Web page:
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Volkswagen To Develop Own Self-Driving Chip and Software, CEO Says

Volkswagen To Develop Own Self-Driving Chip and Software, CEO Says

Volkswagen sold almost half as many electric cars as Tesla in 2020. Sean Gallup/Getty Images

Although Tesla’s expensive and strictly in-house developed autonomous driving software has a long way to go to actually achieve self-driving, its German rival Volkswagen is going down the same path to build its own driverless capabilities.

In an interview German newspaper Handelsblatt this week, Volkswagen Group CEO Herbert Diess said the auto giant plans to design and develop its own chips and software for future autonomous vehicles.

“To achieve optimal performance in light of the high demands that exist for cars, software and hardware have to come out of one hand,” Diess told the newspaper, Reuters first reported Friday.

The project will fall under Volkswagen’s software unit Cariad. Volkswagen doesn’t plan to manufacture semiconductors but wants to own patents if possible, Diess added.

Volkswagen is one of Tesla’s largest competitors in the global electric vehicle market. While entering the space much later than Tesla, Volkswagen has been gaining significant traction in the mass EV market in recent years with affordable offerings such as the popular VW ID.3, Audi E-Tron and VW e-Golf.

In 2020, Volkswagen Group sold 231,600 electric vehicles globally, almost half as many as Tesla. Diving into autonomous driving is a natural step for Volkswagen, despite the auto industry’s limited success with the nascent technology.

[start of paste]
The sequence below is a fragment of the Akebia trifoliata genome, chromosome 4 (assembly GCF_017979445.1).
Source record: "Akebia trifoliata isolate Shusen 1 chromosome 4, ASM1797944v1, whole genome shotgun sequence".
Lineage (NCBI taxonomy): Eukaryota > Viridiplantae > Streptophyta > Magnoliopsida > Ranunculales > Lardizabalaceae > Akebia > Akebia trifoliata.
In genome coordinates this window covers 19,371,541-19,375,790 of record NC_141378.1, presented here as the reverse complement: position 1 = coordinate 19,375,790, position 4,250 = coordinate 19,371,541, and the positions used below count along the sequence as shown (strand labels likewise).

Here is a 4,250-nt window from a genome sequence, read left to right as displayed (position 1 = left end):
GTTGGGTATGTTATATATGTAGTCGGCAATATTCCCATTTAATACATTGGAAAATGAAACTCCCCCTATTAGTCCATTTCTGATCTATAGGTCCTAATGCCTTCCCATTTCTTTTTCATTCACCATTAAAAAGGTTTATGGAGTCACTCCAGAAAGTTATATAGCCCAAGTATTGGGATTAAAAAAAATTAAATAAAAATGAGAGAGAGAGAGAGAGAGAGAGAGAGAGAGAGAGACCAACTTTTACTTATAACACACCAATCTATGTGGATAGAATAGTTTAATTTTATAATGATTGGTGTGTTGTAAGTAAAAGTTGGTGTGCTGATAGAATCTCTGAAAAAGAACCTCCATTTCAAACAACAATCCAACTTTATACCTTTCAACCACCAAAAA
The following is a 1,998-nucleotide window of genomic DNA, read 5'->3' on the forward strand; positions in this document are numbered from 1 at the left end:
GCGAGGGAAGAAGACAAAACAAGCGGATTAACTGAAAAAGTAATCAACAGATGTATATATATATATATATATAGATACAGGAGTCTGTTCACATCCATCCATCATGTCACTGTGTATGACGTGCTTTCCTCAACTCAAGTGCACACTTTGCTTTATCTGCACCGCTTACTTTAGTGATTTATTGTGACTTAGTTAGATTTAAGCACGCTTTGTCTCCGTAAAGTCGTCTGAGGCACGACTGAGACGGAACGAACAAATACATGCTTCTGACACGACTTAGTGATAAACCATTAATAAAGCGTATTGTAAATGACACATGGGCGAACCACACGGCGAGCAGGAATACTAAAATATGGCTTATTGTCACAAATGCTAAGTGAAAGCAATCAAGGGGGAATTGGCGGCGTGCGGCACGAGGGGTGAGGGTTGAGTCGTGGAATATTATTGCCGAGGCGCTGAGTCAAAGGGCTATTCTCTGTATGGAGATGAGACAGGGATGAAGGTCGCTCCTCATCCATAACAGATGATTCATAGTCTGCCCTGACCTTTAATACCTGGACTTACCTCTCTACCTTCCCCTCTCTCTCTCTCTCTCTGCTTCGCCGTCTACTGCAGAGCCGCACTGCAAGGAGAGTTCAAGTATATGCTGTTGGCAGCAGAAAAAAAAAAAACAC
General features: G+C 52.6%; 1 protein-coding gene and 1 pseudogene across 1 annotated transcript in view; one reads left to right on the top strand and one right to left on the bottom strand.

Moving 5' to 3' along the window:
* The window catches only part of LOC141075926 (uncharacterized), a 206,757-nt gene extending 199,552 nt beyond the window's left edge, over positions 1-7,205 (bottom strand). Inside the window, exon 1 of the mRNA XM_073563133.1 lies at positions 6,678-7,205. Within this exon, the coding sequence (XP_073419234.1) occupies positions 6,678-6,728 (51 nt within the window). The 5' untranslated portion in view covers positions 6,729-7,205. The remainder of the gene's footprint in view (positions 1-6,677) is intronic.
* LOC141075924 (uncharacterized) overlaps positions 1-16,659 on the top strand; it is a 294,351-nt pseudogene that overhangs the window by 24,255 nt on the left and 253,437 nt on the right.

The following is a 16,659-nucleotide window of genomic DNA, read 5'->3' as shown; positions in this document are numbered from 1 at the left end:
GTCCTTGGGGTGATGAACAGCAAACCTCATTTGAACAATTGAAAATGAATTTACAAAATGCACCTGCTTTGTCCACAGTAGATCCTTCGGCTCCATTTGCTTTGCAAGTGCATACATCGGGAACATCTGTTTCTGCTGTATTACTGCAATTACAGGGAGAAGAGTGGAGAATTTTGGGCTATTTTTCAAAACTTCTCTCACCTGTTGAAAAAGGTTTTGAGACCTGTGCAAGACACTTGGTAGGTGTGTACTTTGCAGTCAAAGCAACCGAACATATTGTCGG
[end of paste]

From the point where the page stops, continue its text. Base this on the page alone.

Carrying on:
“I think [self-driving] is one of the hardest technical problems that exists, that’s maybe ever existed,” Tesla CEO Elon Musk said during Tesla’s first-quarter earnings call on Monday. “And really, in order to solve it, we basically need to solve a pretty significant part of artificial intelligence, specifically real-world artificial intelligence.”

With his mind still fixated on the problem by Thursday, the Tesla CEO tweeted, “A major part of real-world AI has to be solved to make unsupervised, generalized full self-driving work, as the entire system is designed for biological neural nets with optical imagers.”

Volkswagen is also acutely aware of the potential threat from Apple, which is rumored to be working on its own electric autonomous vehicles.

“Apple and Tesla have higher competence in terms of how semiconductors are defined,” Diess told Handelsblatt.